Economy and budget feels financial fallout

Economy and budget feels financial fallout

The Australian dollar slipped to US67.6¢ – its lowest level since October 16 – on concerns the economy would be affected by a downturn in China.

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Interest rates on government debt fell as investors sought protection from the possible economic impact of the virus. The yield on 10-year Australian Treasury bonds fell below 1 per cent to sit at their lowest level since mid-October. They are now within 10 basis points of their all-time low of 0.86 per cent.

Former treasurer and chairman of the Future Fund Peter Costello said the virus outbreak would have an “obvious negative” impact on the entire economy, particularly regional areas reliant on tourism.

“I think in the short term there’s obviously going to be an effect on tourism to Australia, that will affect airlines, it will affect airports, it will affect general consumption at a time when many tourist industries have also suffered the burden of bushfires, that will have a significant impact in addition to that,” he said.

“We hope the measures that are taken now will contain the virus but it’s still far too early.”

Treasurer Josh Frydenberg said it would take time to determine the fallout from the virus.

“At the current time, it is difficult to quantify what the overall economic impact from the coronavirus outbreak is likely to be,” he said.

The national president and chairman of the Australia China Business Council, David Olsson, said local businesses were already feeling the impact of the virus.

“Our members in live food exports, wine exports and education sectors are reporting business impacts,” Mr Olsson said, describing the effect on these companies as “immediate”.

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“But it’s difficult to make any accurate assessments as to long-term business implications until we know more about the virus, and how China and other countries respond.”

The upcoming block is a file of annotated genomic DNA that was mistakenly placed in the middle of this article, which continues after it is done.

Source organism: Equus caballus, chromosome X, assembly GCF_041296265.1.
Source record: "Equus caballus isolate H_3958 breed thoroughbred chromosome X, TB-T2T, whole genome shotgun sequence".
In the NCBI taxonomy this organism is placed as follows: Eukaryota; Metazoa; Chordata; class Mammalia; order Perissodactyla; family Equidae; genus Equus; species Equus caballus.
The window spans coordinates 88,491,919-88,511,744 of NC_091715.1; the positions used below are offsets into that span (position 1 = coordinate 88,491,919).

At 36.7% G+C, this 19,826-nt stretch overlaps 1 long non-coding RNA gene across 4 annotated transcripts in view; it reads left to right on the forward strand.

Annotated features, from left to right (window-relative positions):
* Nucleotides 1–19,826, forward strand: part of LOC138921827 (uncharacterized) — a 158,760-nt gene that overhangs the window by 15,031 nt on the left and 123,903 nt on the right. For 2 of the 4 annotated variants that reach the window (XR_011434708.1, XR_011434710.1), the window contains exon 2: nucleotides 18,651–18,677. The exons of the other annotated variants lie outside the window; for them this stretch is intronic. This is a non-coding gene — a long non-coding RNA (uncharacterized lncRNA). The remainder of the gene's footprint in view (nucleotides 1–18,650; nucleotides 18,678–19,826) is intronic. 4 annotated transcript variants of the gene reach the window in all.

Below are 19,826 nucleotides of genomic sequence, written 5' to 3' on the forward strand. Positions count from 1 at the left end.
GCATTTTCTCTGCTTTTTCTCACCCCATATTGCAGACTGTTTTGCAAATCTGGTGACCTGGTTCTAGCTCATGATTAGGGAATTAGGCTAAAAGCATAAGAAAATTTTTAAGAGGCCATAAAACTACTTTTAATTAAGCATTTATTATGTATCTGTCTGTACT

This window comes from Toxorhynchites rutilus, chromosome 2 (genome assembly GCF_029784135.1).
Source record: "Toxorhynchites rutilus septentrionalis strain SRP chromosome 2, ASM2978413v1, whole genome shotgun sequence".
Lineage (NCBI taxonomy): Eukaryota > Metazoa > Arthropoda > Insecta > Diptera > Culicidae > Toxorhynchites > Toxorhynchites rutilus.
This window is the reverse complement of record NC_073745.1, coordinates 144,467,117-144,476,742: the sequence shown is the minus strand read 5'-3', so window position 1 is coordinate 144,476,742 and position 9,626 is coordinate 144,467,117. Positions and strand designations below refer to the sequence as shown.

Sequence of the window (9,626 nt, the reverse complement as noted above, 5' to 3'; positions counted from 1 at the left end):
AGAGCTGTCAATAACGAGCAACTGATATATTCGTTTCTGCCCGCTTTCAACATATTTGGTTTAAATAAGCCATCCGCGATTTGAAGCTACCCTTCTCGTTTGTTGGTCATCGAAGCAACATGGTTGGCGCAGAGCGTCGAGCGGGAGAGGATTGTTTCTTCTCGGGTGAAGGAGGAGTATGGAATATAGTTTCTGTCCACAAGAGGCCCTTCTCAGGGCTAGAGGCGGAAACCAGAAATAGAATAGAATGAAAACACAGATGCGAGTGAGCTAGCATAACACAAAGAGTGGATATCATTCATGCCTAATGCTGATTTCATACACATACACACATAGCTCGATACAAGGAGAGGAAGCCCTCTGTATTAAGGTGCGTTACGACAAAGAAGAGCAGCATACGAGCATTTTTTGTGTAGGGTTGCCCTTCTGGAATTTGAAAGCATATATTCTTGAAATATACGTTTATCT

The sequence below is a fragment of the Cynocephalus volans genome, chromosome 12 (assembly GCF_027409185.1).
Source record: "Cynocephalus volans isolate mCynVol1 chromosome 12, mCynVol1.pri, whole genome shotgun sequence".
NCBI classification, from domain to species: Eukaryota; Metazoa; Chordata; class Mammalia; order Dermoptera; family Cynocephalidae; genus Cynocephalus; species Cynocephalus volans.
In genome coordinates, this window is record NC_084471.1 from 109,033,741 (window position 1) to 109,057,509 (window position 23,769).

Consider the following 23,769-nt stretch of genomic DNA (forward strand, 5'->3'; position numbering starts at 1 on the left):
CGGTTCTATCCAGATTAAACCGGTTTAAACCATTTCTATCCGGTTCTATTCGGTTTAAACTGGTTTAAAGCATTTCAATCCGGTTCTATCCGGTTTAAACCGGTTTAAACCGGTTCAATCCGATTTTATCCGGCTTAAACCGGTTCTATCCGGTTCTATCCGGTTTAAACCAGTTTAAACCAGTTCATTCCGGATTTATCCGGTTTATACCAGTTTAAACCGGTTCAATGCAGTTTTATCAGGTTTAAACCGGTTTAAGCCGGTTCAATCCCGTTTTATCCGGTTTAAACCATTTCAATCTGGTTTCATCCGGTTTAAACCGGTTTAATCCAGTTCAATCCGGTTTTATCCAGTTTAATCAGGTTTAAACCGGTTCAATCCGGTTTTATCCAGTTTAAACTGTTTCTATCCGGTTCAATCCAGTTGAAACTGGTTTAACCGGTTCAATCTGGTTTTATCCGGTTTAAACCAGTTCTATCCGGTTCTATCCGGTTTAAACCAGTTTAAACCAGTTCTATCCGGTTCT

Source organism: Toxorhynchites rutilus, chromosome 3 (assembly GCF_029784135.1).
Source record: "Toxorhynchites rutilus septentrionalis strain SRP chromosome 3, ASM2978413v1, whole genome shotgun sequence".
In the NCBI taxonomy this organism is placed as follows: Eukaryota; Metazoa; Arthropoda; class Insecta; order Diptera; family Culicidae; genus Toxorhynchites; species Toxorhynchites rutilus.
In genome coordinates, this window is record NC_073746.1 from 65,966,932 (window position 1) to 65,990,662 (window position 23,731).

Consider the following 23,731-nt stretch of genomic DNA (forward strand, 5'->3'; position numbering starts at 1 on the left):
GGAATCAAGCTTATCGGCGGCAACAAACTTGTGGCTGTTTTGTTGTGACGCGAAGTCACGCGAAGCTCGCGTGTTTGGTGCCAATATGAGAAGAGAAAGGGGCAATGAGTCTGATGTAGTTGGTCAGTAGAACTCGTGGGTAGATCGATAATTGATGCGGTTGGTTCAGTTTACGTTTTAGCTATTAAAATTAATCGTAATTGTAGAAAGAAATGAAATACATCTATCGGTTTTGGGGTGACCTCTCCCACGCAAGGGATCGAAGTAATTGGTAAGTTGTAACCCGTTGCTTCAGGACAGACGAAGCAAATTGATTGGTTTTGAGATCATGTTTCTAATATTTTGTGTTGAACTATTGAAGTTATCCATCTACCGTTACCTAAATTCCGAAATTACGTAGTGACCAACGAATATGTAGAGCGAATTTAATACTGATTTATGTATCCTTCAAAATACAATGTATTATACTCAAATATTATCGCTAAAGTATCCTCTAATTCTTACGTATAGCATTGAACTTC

Shadow treasurer Jim Chalmers said Australia’s economic challenges went beyond the outbreak of the virus and the recent bushfires.

“In the absence of a plan from the government, our country faces these difficulties and uncertainties from a position of relative economic weakness, not strength,” he said.

The virus outbreak comes on top of the summer’s bushfires, the already soft economy and the ongoing drought.

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A survey of chief executive officers by the Australian Industry Group, to be released on Wednesday, shows the nation’s business leaders are already pessimistic about trading conditions for this year.

The survey, carried out before the bushfires swept through NSW and Victoria, found a third of CEOs expected a deterioration in conditions while 26 per cent were tipping an improvement. It is the first time since 2015 that pessimists outnumber optimists.

Industry Group chief executive Innes Willox said the new decade was starting with serious challenges that the bushfire threat had exacerbated.

“Australia’s extraordinary bushfires have further weakened the outlook for 2020. Considerable resources and effort will now need to be directed to recovering lost ground,” he said.

Shane is a senior economics correspondent for The Age and The Sydney Morning Herald.

Jennifer Duke is a media and telecommunications journalist for The Sydney Morning Herald and The Age.

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